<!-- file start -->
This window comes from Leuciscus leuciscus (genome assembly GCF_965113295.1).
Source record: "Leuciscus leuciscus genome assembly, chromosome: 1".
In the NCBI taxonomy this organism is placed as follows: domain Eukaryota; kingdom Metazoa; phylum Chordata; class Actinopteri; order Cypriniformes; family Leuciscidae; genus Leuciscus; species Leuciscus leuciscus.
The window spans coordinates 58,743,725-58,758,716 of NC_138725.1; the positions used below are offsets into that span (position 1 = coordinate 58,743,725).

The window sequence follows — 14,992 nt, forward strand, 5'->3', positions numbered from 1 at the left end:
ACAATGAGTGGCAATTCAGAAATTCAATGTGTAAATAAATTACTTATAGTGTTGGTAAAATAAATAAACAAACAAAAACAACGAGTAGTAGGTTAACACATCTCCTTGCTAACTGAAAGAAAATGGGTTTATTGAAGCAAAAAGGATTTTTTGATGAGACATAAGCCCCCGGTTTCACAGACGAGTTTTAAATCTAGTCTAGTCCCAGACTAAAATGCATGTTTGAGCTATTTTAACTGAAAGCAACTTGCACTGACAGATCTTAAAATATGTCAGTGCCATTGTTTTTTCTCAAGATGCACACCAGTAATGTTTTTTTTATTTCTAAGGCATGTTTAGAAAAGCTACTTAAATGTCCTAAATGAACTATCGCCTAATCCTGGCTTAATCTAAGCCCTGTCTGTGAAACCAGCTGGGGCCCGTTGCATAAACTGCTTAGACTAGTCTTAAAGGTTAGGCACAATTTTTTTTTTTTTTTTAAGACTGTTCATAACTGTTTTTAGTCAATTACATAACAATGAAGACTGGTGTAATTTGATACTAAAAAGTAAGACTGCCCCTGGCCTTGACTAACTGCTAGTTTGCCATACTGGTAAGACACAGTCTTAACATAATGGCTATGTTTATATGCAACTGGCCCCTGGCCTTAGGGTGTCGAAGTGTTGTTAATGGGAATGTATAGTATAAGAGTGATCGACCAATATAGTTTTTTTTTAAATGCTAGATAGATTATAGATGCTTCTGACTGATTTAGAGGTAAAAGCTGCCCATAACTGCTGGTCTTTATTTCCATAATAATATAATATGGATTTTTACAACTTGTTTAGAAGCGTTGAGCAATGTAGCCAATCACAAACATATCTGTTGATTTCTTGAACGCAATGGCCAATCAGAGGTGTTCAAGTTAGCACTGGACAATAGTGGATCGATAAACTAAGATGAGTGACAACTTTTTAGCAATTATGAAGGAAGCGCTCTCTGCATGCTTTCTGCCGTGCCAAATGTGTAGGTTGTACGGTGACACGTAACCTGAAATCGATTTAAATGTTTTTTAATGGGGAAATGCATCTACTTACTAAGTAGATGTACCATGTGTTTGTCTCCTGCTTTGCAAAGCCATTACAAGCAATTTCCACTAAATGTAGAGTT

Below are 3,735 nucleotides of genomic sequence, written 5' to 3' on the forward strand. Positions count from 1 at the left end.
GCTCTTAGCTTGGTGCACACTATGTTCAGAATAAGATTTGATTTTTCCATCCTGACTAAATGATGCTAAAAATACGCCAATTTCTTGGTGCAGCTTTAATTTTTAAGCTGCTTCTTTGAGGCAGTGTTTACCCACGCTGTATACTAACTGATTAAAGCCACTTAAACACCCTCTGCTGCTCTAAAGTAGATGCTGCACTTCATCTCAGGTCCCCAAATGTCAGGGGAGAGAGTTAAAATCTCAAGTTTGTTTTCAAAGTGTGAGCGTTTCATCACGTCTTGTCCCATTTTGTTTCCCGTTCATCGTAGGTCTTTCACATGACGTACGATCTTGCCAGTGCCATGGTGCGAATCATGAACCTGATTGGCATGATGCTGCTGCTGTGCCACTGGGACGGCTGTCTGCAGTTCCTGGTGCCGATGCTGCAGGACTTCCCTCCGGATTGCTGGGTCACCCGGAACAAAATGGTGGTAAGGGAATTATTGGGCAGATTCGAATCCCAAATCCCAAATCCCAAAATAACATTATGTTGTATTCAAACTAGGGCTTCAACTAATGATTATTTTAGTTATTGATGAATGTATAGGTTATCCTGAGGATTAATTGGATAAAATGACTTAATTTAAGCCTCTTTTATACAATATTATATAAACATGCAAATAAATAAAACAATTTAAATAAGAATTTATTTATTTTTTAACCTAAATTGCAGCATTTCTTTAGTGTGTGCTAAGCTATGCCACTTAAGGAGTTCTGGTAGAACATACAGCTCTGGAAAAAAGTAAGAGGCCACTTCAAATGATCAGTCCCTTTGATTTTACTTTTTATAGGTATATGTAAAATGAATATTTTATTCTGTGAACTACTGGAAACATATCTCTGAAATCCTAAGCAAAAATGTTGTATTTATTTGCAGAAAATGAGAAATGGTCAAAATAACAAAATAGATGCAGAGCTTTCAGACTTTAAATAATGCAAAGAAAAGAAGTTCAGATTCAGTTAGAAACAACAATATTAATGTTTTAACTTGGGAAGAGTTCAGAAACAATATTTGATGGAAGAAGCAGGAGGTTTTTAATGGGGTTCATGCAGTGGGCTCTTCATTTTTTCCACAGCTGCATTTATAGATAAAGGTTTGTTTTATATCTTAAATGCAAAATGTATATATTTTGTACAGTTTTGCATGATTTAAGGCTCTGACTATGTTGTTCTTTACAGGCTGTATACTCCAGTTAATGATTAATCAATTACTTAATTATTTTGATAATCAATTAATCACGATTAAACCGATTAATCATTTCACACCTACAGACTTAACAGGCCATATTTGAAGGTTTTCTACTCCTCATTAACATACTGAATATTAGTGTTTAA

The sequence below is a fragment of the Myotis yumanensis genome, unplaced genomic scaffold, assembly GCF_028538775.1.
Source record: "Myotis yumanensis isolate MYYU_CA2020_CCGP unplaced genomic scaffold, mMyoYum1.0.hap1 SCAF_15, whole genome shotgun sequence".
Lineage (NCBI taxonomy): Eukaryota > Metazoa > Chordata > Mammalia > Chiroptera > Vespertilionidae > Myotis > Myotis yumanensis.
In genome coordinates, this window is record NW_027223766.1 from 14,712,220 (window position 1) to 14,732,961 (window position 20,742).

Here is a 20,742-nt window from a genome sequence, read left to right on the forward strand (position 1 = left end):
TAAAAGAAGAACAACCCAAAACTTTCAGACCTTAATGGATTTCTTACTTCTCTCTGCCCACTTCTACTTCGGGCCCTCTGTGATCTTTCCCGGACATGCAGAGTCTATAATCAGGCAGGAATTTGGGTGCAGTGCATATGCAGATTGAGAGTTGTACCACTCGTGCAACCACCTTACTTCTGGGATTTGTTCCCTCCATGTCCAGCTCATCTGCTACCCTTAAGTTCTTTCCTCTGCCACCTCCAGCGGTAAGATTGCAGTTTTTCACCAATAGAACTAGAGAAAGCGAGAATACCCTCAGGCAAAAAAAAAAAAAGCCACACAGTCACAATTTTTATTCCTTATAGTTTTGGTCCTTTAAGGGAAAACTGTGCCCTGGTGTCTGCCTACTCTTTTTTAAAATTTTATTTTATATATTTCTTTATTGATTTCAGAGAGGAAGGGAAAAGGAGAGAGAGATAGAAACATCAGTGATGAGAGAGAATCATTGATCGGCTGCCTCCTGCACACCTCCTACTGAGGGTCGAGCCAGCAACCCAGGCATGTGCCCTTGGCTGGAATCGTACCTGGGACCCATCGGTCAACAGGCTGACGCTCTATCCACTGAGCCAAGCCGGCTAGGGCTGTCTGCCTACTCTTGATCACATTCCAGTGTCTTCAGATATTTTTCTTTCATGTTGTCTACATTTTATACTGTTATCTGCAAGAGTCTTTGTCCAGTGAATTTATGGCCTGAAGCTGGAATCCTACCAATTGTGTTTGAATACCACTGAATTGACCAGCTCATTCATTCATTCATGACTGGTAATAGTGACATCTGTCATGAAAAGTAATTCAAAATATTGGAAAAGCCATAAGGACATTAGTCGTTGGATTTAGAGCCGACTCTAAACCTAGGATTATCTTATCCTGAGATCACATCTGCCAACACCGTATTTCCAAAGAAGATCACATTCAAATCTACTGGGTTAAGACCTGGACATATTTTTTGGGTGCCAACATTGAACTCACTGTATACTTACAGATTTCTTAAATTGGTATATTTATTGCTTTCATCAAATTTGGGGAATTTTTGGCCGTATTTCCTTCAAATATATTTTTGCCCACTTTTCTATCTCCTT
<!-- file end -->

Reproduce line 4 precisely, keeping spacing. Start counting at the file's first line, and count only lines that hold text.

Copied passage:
The window spans coordinates 58,743,725-58,758,716 of NC_138725.1; the positions used below are offsets into that span (position 1 = coordinate 58,743,725).